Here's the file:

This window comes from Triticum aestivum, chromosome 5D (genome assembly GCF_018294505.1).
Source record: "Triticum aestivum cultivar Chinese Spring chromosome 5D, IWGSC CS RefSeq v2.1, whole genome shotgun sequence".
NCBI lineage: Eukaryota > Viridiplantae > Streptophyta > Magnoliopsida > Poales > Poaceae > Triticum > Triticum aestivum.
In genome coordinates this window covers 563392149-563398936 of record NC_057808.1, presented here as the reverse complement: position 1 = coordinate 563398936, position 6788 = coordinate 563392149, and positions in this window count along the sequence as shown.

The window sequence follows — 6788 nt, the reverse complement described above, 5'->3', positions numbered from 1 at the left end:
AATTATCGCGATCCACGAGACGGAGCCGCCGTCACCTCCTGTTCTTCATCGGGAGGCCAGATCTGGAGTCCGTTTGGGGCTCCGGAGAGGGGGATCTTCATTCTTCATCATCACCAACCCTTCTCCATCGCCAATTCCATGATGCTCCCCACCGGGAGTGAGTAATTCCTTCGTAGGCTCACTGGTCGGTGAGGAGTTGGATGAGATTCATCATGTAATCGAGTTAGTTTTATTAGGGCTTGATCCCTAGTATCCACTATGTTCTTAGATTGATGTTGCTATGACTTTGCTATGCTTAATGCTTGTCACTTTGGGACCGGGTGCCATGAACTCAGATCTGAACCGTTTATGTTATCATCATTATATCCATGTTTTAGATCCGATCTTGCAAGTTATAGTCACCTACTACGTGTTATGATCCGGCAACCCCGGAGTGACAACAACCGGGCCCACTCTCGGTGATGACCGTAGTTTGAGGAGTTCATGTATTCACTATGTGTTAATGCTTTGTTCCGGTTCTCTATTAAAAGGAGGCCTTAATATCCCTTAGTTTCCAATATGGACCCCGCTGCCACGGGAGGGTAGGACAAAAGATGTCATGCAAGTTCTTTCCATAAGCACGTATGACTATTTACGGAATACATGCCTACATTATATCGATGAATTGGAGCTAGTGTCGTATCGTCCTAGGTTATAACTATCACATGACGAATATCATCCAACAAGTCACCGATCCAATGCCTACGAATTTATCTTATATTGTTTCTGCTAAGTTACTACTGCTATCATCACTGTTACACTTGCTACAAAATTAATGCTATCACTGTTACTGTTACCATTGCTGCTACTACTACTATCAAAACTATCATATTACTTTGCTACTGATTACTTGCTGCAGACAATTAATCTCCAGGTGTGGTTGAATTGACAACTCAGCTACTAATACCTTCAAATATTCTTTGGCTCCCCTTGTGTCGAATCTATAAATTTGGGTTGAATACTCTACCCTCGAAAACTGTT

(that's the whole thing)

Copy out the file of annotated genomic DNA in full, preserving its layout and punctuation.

This window comes from Triticum aestivum, chromosome 5D (genome assembly GCF_018294505.1).
Source record: "Triticum aestivum cultivar Chinese Spring chromosome 5D, IWGSC CS RefSeq v2.1, whole genome shotgun sequence".
NCBI lineage: Eukaryota > Viridiplantae > Streptophyta > Magnoliopsida > Poales > Poaceae > Triticum > Triticum aestivum.
In genome coordinates this window covers 563392149-563398936 of record NC_057808.1, presented here as the reverse complement: position 1 = coordinate 563398936, position 6788 = coordinate 563392149, and positions in this window count along the sequence as shown.

The window sequence follows — 6788 nt, the reverse complement described above, 5'->3', positions numbered from 1 at the left end:
AATTATCGCGATCCACGAGACGGAGCCGCCGTCACCTCCTGTTCTTCATCGGGAGGCCAGATCTGGAGTCCGTTTGGGGCTCCGGAGAGGGGGATCTTCATTCTTCATCATCACCAACCCTTCTCCATCGCCAATTCCATGATGCTCCCCACCGGGAGTGAGTAATTCCTTCGTAGGCTCACTGGTCGGTGAGGAGTTGGATGAGATTCATCATGTAATCGAGTTAGTTTTATTAGGGCTTGATCCCTAGTATCCACTATGTTCTTAGATTGATGTTGCTATGACTTTGCTATGCTTAATGCTTGTCACTTTGGGACCGGGTGCCATGAACTCAGATCTGAACCGTTTATGTTATCATCATTATATCCATGTTTTAGATCCGATCTTGCAAGTTATAGTCACCTACTACGTGTTATGATCCGGCAACCCCGGAGTGACAACAACCGGGCCCACTCTCGGTGATGACCGTAGTTTGAGGAGTTCATGTATTCACTATGTGTTAATGCTTTGTTCCGGTTCTCTATTAAAAGGAGGCCTTAATATCCCTTAGTTTCCAATATGGACCCCGCTGCCACGGGAGGGTAGGACAAAAGATGTCATGCAAGTTCTTTCCATAAGCACGTATGACTATTTACGGAATACATGCCTACATTATATCGATGAATTGGAGCTAGTGTCGTATCGTCCTAGGTTATAACTATCACATGACGAATATCATCCAACAAGTCACCGATCCAATGCCTACGAATTTATCTTATATTGTTTCTGCTAAGTTACTACTGCTATCATCACTGTTACACTTGCTACAAAATTAATGCTATCACTGTTACTGTTACCATTGCTGCTACTACTACTATCAAAACTATCATATTACTTTGCTACTGATTACTTGCTGCAGACAATTAATCTCCAGGTGTGGTTGAATTGACAACTCAGCTACTAATACCTTCAAATATTCTTTGGCTCCCCTTGTGTCGAATCTATAAATTTGGGTTGAATACTCTACCCTCGAAAACTGTT